Video: AM’s Value Is in Product More Than Process

Marc Saunders of Renishaw says manufacturers must consider “what kind of play they’re going to make with additive.” The broadest perspective looks at AM’s potential to affect the performance of the entire product.
#metal #video


Facebook Share Icon LinkedIn Share Icon Twitter Share Icon Share by EMail icon Print Icon

With additive manufacturing, “We can make products that we just can’t make any other way,” says Marc Saunders, director of global solutions centers for Renishaw. While there are potential process-related savings from adopting additive—savings on tooling and material, for example—those benefits are actually small compared to the potential impact of engineering a product or component to realize characteristics or performance that wasn’t possible before. “Manufacturers really need to make a strategic decision about what kind of play they’re going to make with additive,” he says in this video, and he goes on to describe the range of possibilities within that decision.




Pete: I’m Pete Zelinski with Additive Manufacturing magazine and I am here with Mark Saunders, who is director of global solution centers for Additive Manufacturing technology supplier Renishaw. Mark, make the case for Additive Manufacturing.

Mark: The power of additive really is in the product more than in the production process. With additive, we can make products we just can’t make any other way. So, whilst there are benefits in terms of costs in the factory, things like reduced material consumption, increased automation, reduced reliance on complex tooling, those benefits are really dwarfed by the impact that additive has on products themselves. With additive, we can make products that are lighter weight and more efficient in the use of resources, we can integrate products so that they can reduce joints and improve reliability and we can make products that are customized so that they’re perfectly adapted to their applications, but the other key area is materials. Materials we can process, materials with live additives that are very hard, or if not, very expensive to process conventionally, so I’m thinking about tough materials or materials with very high melting points and those materials really open up exciting new possibilities for product performance.

Pete: Historically, 3D printers have assumed single piece or short-run creation of parts, but the newest technology in additive, the machines expect full-scale production. Could you elaborate on that? What are the features of a metal additive machine that are designed with production in mind?

Mark: Our latest machines feature high power lasers and very small spot sizes to create very high energy densities to allow us to process some of these difficult materials. Another key area is automation. So, you’re gonna see on our latest machines, integral powder handling so that means no more manual sitting and that’s important because it drives labor costs, of course, but it also affects product quality in terms of reducing opportunities for oxygen to creep into the powder and it deals with a key health and safety issue that is of concern to manufactures.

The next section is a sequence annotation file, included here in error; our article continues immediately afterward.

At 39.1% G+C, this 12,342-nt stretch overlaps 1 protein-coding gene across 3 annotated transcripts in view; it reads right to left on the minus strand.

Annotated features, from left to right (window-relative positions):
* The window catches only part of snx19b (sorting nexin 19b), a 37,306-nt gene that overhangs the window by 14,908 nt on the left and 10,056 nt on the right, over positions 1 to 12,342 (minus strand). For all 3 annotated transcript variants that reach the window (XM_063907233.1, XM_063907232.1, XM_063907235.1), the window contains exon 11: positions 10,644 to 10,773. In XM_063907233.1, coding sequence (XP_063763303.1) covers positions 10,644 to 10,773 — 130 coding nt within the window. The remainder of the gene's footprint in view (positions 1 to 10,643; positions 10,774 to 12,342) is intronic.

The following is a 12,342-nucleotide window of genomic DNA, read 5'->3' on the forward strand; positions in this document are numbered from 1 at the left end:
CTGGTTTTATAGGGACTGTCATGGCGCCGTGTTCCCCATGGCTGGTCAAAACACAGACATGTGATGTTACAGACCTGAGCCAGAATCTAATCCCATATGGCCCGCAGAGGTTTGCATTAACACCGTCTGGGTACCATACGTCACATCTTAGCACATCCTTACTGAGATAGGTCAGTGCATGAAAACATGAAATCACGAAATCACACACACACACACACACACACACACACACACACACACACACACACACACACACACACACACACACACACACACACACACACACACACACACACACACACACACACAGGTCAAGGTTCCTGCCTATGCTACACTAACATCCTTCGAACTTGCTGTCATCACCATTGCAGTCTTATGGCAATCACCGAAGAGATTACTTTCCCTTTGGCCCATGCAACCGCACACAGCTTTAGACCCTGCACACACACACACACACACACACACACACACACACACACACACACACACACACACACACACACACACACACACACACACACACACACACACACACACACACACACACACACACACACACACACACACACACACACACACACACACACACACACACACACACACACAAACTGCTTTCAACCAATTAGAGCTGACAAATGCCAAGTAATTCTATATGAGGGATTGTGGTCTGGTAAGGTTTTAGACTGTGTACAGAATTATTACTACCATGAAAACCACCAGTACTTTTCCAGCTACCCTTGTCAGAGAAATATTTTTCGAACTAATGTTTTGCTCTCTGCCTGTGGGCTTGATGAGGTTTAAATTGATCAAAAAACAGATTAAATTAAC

Pete: Mark, Renishaw has a history in CNC machining. The company has various technologies and products and directly relate to CNC. Additive is like CNC in that the aim is a discrete part, but I’d like you to speak to the differences. There is a mindset change. Manufacturers moving into additive. How do they have to think differently?

Mark: I think that’s a really critical point and manufacturers really need to make a strategic decision about what kind of play they’re going to make with additive. I think there’s a spectrum here, so from one end may be rise-adverse for firms maybe in heavily regulated sectors may consider additive as a manufacturing strategy, whereas firms that are more committed viewing it as a business strategy. So, in those firms that are thinking of it as a manufacturing approach, generally the design space is pretty constrained. They’re looking at todays products, maybe adapting them a little bit, whereas the firms that are looking at it more strategically, they tend to be looking beyond the boundary of the component into the whole product and really thinking through how additive could enhance the product performance, augment its capabilities in some way and create value for their customers.

And the other key thing to think about is more than just 3D printing, you know? 3D printing is not an island you need to have a series of other processes to make qualified high-quality, you know high-performance products that are consistent. So, finishing processes heat treatment, surface treatment, machining and, of course, metrology, to tie all of that together, so firms need to really think about the whole thing, not just the headline acts, which is the 3D printing.

Pete: Right.